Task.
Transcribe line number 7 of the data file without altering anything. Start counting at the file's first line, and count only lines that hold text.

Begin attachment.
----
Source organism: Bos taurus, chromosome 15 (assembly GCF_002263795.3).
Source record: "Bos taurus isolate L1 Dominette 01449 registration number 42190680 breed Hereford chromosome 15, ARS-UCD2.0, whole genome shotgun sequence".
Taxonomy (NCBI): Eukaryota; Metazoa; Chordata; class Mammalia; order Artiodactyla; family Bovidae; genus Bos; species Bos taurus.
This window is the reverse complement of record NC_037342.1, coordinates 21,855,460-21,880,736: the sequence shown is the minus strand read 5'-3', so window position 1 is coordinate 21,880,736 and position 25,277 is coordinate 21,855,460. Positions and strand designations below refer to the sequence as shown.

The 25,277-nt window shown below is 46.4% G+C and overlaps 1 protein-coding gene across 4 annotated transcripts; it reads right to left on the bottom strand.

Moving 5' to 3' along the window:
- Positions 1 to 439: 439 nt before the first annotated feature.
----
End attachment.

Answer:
- Positions 1 to 439: 439 nt before the first annotated feature.